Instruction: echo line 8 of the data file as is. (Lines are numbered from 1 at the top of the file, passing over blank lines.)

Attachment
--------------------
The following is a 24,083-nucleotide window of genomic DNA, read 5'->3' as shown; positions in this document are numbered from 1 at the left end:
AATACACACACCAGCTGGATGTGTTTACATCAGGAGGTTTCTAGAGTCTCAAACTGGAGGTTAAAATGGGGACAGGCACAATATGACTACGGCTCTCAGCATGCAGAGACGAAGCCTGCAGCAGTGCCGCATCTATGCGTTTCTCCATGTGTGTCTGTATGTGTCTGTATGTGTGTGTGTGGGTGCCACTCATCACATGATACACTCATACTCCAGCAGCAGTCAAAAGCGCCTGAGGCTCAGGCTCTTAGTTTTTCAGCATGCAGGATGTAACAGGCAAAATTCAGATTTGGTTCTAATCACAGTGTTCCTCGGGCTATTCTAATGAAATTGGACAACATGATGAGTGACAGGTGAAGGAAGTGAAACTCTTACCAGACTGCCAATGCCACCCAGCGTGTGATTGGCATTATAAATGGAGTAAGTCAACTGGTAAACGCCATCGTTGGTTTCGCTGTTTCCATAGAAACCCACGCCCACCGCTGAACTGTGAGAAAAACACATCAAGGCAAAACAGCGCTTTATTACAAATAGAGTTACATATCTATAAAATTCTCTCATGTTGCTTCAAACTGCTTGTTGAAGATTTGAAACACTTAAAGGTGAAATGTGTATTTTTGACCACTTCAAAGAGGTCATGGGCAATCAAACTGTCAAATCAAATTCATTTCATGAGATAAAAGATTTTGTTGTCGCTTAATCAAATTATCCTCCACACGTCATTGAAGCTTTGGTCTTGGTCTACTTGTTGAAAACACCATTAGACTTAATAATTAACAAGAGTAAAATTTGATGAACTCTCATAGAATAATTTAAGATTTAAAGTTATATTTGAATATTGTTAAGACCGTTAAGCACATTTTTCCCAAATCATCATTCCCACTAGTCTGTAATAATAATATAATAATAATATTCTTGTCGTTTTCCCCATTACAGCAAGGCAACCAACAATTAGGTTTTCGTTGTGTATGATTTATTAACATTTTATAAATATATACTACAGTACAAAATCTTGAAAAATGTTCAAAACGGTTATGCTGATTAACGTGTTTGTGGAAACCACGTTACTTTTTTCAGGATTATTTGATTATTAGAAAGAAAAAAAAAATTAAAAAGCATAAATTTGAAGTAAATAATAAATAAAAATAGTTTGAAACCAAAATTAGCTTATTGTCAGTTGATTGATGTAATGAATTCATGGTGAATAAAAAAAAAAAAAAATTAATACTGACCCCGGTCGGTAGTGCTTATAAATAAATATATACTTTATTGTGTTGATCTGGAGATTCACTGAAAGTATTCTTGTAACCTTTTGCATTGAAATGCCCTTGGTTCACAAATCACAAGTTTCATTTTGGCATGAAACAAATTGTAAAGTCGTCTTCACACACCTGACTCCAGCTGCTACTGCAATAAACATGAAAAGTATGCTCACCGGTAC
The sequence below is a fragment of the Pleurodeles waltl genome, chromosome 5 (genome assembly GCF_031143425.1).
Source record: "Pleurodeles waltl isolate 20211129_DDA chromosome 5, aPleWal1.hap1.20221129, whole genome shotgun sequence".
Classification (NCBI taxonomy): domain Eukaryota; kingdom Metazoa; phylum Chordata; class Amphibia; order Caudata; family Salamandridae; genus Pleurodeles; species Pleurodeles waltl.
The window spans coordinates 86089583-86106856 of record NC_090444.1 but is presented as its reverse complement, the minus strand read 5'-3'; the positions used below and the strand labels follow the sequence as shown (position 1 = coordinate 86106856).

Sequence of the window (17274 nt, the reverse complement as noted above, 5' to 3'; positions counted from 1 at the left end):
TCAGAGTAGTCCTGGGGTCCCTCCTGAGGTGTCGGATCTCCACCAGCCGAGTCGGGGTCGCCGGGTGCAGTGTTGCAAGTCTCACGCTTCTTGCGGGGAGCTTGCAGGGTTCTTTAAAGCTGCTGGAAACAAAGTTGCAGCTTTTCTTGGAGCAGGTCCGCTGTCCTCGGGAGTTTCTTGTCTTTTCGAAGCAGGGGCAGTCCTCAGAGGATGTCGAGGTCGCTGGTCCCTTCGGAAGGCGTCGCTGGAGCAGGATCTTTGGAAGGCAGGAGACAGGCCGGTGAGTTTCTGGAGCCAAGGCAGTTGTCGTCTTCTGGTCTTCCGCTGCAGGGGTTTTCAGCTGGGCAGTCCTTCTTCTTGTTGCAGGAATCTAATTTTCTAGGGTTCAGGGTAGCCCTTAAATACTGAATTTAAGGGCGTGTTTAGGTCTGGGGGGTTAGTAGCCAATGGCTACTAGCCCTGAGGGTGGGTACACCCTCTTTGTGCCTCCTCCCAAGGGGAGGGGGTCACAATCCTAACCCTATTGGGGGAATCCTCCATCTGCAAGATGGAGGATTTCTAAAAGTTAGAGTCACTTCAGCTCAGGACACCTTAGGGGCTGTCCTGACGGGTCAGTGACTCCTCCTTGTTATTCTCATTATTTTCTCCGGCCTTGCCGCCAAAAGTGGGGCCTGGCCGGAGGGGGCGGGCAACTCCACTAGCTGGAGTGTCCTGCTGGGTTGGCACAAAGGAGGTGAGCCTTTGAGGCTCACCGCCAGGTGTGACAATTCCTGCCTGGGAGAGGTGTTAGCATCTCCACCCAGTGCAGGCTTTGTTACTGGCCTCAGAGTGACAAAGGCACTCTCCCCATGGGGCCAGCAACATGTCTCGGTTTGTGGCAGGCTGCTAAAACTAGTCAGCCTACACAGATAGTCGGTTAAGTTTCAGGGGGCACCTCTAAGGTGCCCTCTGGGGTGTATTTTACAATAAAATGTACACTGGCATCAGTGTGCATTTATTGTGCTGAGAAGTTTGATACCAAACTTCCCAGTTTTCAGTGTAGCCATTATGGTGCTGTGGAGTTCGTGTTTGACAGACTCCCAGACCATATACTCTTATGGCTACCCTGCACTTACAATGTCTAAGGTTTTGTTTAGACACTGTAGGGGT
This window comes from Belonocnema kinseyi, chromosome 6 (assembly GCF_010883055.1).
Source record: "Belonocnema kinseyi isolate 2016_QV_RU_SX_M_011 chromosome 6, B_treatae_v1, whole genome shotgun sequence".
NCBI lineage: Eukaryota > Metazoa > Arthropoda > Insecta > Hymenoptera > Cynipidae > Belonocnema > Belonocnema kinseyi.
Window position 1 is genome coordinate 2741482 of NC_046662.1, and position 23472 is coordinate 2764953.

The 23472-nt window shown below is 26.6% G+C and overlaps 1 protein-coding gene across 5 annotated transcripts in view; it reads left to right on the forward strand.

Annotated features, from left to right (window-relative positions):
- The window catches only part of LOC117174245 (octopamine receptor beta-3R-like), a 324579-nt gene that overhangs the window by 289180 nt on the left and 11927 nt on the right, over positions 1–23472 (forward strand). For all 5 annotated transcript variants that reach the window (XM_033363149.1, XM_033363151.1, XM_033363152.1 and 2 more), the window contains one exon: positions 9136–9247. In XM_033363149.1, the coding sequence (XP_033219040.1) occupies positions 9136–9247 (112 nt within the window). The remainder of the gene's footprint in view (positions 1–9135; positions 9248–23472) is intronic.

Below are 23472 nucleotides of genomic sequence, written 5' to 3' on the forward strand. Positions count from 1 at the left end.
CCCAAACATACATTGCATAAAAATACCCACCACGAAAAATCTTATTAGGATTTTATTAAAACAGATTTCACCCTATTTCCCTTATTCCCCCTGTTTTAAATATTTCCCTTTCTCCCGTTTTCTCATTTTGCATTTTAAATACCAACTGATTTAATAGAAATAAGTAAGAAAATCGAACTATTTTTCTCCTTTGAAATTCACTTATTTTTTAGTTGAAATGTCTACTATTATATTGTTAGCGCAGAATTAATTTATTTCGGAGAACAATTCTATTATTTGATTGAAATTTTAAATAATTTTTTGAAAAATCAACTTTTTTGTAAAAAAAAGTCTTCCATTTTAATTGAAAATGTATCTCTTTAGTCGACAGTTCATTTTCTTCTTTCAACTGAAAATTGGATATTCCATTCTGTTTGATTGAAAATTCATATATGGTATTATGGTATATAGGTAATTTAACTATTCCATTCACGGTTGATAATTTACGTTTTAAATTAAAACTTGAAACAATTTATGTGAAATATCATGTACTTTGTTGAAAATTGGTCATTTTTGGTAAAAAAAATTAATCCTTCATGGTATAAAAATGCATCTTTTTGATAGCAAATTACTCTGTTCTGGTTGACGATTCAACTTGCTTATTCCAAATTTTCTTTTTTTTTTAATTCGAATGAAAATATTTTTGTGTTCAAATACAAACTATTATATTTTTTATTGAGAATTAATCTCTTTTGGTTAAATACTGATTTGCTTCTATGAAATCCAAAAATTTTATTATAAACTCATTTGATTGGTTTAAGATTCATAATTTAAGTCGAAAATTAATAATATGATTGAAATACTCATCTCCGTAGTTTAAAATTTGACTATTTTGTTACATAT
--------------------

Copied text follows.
TCAGAGTAGTCCTGGGGTCCCTCCTGAGGTGTCGGATCTCCACCAGCCGAGTCGGGGTCGCCGGGTGCAGTGTTGCAAGTCTCACGCTTCTTGCGGGGAGCTTGCAGGGTTCTTTAAAGCTGCTGGAAACAAAGTTGCAGCTTTTCTTGGAGCAGGTCCGCTGTCCTCGGGAGTTTCTTGTCTTTTCGAAGCAGGGGCAGTCCTCAGAGGATGTCGAGGTCGCTGGTCCCTTCGGAAGGCGTCGCTGGAGCAGGATCTTTGGAAGGCAGGAGACAGGCCGGTGAGTTTCTGGAGCCAAGGCAGTTGTCGTCTTCTGGTCTTCCGCTGCAGGGGTTTTCAGCTGGGCAGTCCTTCTTCTTGTTGCAGGAATCTAATTTTCTAGGGTTCAGGGTAGCCCTTAAATACTGAATTTAAGGGCGTGTTTAGGTCTGGGGGGTTAGTAGCCAATGGCTACTAGCCCTGAGGGTGGGTACACCCTCTTTGTGCCTCCTCCCAAGGGGAGGGGGTCACAATCCTAACCCTATTGGGGGAATCCTCCATCTGCAAGATGGAGGATTTCTAAAAGTTAGAGTCACTTCAGCTCAGGACACCTTAGGGGCTGTCCTGACGGGTCAGTGACTCCTCCTTGTTATTCTCATTATTTTCTCCGGCCTTGCCGCCAAAAGTGGGGCCTGGCCGGAGGGGGCGGGCAACTCCACTAGCTGGAGTGTCCTGCTGGGTTGGCACAAAGGAGGTGAGCCTTTGAGGCTCACCGCCAGGTGTGACAATTCCTGCCTGGGAGAGGTGTTAGCATCTCCACCCAGTGCAGGCTTTGTTACTGGCCTCAGAGTGACAAAGGCACTCTCCCCATGGGGCCAGCAACATGTCTCGGTTTGTGGCAGGCTGCTAAAACTAGTCAGCCTACACAGATAGTCGGTTAAGTTTCAGGGGGCACCTCTAAGGTGCCCTCTGGGGTGTATTTTACAATAAAATGTACACTGGCATCAGTGTGCATTTATTGTGCTGAGAAGTTTGATACCAAACTTCCCAGTTTTCAGTGTAGCCATTATGGTGCTGTGGAGTTCGTGTTTGACAGACTCCCAGACCATATACTCTTATGGCTACCCTGCACTTACAATGTCTAAGGTTTTGTTTAGACACTGTAGGGGT